Many homeowners moving out of their starter home and upgrading to a bigger house may consider becoming a landlord and renting out their old home for residual income rather than selling it. If this is a decision that you’re weighing, then there are a number of home maintenance tasks to complete before listing your home on the rental market. Since you’ll be responsible for fixing or replacing anything that breaks, make sure to have these bases covered early on so you can prevent costly repairs down the road.
Install Smoke and Carbon Monoxide Detectors
Every year, homeowners lose billions in house fires. To both prevent any potential fire damage to your property and protect your renters from the dangers of smoke and CO inhalation, make sure you install brand new smoke and carbon monoxide detectors in your home. The good news for landlords is that smoke and CO detectors are very cheap, making this essential maintenance task a cost-effective one as well.
Connect Appliances to a Surge Protector
Another cost-effective home maintenance task, plugging all of your appliances into surge protectors will save you from potentially costly replacements later down the road. By plugging your refrigerator, dishwasher, washer/dryer, etc. into surge protectors, you’ll be protecting them from damage during storms as well as the smaller power surges that are bound to happen.
If you’d like to take an extra precaution, you can also have an electrician install a whole house surge protector which will safeguard against power surges throughout the entire home. While this will obviously cost more than individual surge protectors, it still pales in comparison to the cost of replacing a whole kitchen’s worth of appliances after a storm.
Protect Against Frozen Pipes
If your rental property is a region that experiences freezing temperatures during the winter, then you’ll absolutely want to safeguard against frozen pipes. While you can’t control the weather, you can take a few preventative measures to protect your pipes (and your wallet):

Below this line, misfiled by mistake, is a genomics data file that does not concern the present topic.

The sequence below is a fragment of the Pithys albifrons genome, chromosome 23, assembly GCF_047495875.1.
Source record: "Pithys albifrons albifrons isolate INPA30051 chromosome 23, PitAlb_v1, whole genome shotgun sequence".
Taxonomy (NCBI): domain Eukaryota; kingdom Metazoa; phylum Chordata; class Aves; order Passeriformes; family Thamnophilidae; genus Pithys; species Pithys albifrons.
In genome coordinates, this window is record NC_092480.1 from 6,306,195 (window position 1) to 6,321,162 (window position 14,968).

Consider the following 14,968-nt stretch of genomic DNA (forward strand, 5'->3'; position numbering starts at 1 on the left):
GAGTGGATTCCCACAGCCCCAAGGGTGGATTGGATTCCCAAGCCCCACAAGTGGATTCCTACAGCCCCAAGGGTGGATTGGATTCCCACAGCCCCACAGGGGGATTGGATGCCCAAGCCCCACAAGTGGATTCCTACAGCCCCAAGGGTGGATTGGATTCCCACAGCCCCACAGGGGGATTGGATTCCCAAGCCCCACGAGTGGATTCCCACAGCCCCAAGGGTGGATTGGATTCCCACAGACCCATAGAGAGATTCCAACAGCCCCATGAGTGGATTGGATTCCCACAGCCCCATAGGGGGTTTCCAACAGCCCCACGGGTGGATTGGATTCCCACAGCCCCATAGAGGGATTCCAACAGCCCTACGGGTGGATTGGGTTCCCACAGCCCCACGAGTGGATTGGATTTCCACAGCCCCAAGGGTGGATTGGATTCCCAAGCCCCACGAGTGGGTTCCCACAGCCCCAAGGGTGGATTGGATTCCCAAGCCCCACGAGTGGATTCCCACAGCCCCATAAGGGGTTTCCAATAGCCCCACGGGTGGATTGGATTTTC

• Wrap any exposed pipes with electrical heating tape.
• Insulate especially vulnerable pipes with foam insulation.
• Pay especially close attention to the pipes in your attic, basement, and garage, as these are the most common areas to experience frozen pipes.
Change Your Locks
During the time you lived in your home, you probably gave out a few copies of your house key. While you most likely don’t have to worry about any of those people breaking in, it’s still a good idea to change the locks before you turn your old house into a rental property. This will provide both you and your renters with peace of mind and prevent any unwelcome guests from just walking in.
Take Care of Your Decking
Decks aren’t cheap, if your home has one then you know this. So before you begin renting the home out, make sure you protect the deck as well as the interior.
For starters, you should always make sure to have your deck’s manufacturer or builder come out to inspect it every two to five years. While this may sound tedious, it’s well worth the trouble if it means catching a serious issue before it becomes a costly repair.
After you’ve scheduled your inspection, head to the hardware store and pick up a can of paint/stain and an acrylic deck coating. In addition to making your deck look like new, it’ll also prevent any damage your deck may incur by being exposed to the elements.
When it comes to day-to-day maintenance, there are a few steps you can take. First off, prevent your renters from using grills, firepits, or smokers on the deck as these can trap moisture on the surface of your deck, damaging it. For the same reason, don’t allow them to place any sort of rug on the deck either. Second, you should also have them place any plants at least a couple of feet off the surface of the deck so that any water can drain and dry off.
Establish a Maintenance Schedule
Lastly, make home maintenance a routine on your new rental property. Establish a schedule for preventative maintenance tasks that include things like draining the hot water heater once a year and changing the air filters four times a year. By doing so, you will either prevent or catch most problems before they become costly repairs, ensuring that your renters are safe and comfortable and that your investment stays profitable.